Menopausal Mother Nature

News about Climate Change and our Planet


Most countries aren’t hitting Paris climate goals, and everyone will pay the price – National Geographic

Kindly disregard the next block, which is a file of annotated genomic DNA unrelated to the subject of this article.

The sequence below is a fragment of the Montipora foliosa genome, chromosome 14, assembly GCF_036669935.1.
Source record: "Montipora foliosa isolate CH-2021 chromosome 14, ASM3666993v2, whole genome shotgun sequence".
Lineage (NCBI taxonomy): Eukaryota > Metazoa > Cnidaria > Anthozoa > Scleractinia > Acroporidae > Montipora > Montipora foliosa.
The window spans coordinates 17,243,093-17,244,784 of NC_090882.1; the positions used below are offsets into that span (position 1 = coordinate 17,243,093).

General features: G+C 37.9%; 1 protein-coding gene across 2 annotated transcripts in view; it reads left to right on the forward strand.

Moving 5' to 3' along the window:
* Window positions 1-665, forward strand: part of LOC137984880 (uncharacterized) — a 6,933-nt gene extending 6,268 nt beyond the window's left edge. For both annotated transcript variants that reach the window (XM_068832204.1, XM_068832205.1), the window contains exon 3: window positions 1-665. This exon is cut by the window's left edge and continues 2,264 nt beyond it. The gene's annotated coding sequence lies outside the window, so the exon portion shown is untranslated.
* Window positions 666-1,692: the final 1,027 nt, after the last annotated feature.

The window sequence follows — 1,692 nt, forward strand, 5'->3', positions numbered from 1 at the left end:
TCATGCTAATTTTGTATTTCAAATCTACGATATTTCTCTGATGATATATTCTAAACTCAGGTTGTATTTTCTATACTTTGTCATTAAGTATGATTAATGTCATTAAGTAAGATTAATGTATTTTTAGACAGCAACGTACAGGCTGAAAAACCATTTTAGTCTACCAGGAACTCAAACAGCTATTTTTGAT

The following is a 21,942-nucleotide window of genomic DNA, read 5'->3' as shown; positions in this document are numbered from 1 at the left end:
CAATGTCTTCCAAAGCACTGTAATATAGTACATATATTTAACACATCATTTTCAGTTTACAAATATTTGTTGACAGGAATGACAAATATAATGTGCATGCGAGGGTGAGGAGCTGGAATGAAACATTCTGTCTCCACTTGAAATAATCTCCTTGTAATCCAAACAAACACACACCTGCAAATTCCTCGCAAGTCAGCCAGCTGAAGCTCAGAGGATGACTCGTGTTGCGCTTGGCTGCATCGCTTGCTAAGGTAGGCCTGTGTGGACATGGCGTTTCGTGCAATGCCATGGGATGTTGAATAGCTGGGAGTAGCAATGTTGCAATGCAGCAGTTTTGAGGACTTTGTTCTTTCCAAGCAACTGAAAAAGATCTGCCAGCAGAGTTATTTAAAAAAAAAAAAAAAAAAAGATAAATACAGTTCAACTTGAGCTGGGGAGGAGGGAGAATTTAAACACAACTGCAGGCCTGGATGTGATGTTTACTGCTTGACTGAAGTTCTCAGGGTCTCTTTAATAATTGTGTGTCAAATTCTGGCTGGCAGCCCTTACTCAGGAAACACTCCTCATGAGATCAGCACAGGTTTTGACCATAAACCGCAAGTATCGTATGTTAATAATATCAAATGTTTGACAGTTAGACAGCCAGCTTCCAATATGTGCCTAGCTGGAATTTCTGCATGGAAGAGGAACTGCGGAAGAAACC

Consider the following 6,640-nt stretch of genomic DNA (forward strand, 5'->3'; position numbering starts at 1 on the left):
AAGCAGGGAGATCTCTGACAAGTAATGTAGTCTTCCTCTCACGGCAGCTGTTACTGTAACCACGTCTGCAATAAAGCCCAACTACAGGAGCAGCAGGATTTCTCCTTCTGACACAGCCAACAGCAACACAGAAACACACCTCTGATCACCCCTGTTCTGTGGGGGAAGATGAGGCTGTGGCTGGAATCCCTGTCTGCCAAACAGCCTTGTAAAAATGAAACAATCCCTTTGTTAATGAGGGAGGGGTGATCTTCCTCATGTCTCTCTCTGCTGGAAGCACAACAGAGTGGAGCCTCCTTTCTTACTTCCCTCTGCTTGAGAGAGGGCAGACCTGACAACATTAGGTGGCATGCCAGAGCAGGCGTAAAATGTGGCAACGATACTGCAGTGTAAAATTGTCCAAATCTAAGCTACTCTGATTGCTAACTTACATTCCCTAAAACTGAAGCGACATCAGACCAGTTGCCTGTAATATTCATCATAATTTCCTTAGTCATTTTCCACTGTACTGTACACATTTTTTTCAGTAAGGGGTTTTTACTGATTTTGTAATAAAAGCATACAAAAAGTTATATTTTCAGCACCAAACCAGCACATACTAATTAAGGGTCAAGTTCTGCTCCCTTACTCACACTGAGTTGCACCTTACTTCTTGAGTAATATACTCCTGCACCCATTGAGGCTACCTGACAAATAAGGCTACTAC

The majority of the carbon emission reduction pledges for 2030 that 184 countries made under the Paris Agreement aren’t nearly enough to keep global warming well below 3.6 degrees Fahrenheit (2 degrees Celsius). Some countries won’t achieve their pledges, and some of the world’s largest carbon emitters will continue to increase their emissions, according to a panel of world-class climate scientists.Their report, “The Truth Behind the Paris Agreement Climate Pledges,” warns that by 2030, the failure to reduce emissions will cost the world a minimum of $2 billion per day in economic losses from weather events made worse by human-induced climate change. Moreover, weather events and patterns will hurt human health, livelihoods, food, and water, as well as biodiversity.On Monday, November 4, the Trump Administration submitted a formal request to officially pull the United States out of the 2015 Paris Agreement next November. Every nation in the world has agreed “to undertake ambitious efforts to combat climate change,” according to language in the pact.“Countries need to double and triple their 2030 reduction commitments to be aligned with the Paris target,” says Sir Robert Watson, former chair of the Intergovernmental Panel on Climate Change and co-author of the report that closely examined the 184 voluntary pledges under the Paris Agreement.“We have the technology and knowledge to make those emissions cuts, but what’s missing are strong enough policies and regulations to make it happen,” Watson says in an interview. “Right now the world is on a pathway to between 3 and 4 degrees C (5.5 and 7F) by the end of the century.”That pathway risks triggering natural feedbacks such as massive thawing of permafrost or widespread forest die-offs, which could lead to additional uncontrollable warming. Scientists have called this the Hothouse Earth scenario, where sea levels rise 30 to 200 feet (10 to 60 meters) and large parts of the planet become uninhabitable.